The return to school has brought the annual bout of sickness transmitted throughout the community. It is a continuous cycle, as college students are always in close contact with peers and run-down immune systems make them susceptible to catching whatever is going around.
The role of vaccinations as a means for members of a community to protect themselves and one another has been at the forefront of conversations surrounding Covid-19. While the Coronavirus pandemic continues, it is important to anticipate the effects of flu season on campus. One of the first steps that students can, and should if they are able, take to protect themselves and the community is to get their flu shot.
The annual flu shot clinic will be held on Tuesday, October 4 from 8 AM to 4 PM in the Carr Center. Although the College does not require the flu vaccine, the presence of a clinic on campus suggests support of the vaccine in general for those who are able to get it. Access to a flu vaccine is a privilege for students and makes it much easier for students to protect themselves since they don’t have to worry about driving home.
Of course, vaccinations are a personal medical decision and people have their own reasons for getting or not getting a given vaccine. Some people question whether or not the vaccine really works or how effective it may be because there are multiple strains of flu. Last year I got the flu even after I got vaccinated and I too found myself questioning, so I did some research. According to the CDC, the flu vaccination prevented an estimated 7.5 million influenza illnesses in the 2019-2020 flu season (pre-Covid) and can reduce the risk of flu illness by 40-60% depending on the viruses circulating that season.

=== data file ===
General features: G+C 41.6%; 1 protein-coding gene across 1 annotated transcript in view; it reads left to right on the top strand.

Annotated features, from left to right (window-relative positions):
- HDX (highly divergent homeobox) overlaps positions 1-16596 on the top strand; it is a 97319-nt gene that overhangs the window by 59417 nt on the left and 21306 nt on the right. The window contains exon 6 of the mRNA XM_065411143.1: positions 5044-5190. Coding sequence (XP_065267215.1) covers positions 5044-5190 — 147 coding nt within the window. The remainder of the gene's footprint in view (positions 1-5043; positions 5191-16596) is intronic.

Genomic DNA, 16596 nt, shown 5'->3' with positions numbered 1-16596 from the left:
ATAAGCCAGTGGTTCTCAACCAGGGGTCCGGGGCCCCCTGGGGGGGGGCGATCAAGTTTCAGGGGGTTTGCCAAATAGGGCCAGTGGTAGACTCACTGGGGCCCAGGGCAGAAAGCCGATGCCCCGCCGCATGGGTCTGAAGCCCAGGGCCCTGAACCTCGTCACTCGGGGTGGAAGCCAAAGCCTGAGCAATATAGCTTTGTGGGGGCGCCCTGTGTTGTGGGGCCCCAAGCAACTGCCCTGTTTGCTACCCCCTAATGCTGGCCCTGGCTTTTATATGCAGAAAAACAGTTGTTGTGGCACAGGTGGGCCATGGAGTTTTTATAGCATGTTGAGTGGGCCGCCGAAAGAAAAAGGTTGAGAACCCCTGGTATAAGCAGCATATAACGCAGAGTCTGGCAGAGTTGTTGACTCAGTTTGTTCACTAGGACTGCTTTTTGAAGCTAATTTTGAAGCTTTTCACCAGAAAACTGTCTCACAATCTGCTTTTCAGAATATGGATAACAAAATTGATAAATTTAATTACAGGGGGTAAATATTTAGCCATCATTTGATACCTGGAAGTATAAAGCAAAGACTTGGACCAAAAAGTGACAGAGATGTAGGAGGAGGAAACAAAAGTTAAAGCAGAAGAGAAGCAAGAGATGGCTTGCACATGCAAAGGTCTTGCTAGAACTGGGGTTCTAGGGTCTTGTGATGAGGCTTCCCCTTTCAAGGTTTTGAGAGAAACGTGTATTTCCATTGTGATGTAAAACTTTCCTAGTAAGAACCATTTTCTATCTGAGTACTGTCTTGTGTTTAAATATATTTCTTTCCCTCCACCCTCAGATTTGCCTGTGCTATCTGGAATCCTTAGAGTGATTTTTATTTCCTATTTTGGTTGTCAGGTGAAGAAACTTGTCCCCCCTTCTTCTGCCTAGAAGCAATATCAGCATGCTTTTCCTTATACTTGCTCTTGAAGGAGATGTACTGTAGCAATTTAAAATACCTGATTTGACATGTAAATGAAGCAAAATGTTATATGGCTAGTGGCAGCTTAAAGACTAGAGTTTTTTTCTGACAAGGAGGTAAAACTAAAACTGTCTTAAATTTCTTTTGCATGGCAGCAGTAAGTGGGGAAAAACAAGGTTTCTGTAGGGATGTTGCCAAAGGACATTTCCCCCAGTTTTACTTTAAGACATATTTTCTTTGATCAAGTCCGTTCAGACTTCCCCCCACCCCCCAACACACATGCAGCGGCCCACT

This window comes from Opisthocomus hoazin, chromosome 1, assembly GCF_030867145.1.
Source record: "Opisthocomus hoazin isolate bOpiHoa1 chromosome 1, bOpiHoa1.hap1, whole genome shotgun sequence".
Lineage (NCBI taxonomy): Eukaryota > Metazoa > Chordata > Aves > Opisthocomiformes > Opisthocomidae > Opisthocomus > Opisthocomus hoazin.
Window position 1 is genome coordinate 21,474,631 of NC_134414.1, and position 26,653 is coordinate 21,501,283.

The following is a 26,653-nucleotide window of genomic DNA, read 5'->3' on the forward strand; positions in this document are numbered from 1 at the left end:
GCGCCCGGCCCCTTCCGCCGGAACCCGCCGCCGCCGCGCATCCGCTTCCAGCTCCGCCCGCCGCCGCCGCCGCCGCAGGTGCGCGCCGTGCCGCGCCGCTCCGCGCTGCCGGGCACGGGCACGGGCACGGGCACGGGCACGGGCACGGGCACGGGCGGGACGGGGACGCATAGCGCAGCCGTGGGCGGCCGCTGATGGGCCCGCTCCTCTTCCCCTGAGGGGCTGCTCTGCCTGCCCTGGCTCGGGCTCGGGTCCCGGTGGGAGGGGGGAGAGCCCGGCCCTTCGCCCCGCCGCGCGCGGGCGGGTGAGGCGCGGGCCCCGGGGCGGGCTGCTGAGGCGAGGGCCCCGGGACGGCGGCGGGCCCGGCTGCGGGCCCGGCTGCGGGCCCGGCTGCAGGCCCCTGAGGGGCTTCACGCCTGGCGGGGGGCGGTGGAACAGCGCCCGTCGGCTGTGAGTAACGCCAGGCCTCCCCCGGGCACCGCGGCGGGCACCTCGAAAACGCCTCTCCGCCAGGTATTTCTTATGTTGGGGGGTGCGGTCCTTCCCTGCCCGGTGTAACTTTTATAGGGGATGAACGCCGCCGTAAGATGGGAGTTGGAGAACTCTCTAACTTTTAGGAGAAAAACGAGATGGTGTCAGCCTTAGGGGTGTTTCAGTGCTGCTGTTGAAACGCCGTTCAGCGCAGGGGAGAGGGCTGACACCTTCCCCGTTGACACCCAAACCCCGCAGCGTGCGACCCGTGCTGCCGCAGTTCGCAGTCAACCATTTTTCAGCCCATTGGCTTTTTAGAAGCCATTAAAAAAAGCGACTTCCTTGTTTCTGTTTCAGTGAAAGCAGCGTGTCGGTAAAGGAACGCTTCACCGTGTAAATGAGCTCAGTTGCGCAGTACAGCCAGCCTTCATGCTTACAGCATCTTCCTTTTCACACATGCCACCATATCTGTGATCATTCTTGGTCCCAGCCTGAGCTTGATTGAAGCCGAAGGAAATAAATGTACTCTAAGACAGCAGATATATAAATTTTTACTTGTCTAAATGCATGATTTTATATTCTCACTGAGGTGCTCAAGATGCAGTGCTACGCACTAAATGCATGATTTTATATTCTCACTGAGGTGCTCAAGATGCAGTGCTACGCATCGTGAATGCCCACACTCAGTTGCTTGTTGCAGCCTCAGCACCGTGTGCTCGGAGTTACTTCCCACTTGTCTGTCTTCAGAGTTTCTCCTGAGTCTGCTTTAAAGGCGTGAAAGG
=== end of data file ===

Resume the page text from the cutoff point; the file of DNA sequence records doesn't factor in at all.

One issue that people have with the flu vaccine is the (educated) guessing game of scientists predicting which strain will be abundant and therefore which vaccine to administer. It is possible to get the vaccine and then get sick with the flu if your vaccine doesn’t match with the strand going around in your area, but the CDC says that it can still protect against other flu viruses that circulate at the time. Also, CDC studies show that the flu vaccine reduces the number of hospitalizations and the risk of complications for people with pre-existing conditions.
I am no medical professional, hence the references to data from studies by actual medical professionals, but I do believe that getting the flu shot can be beneficial for personal and communal health on campus. By getting your flu shot, you reduce your risk for contracting the virus and therefore reduce the risk of transmitting the virus to your neighbors. This brief article barely skimmed the surface of the plethora of research on the flu vaccine. I would highly encourage you to learn more about the vaccines, ask questions to medical professionals in your life, and consider getting a flu shot this year.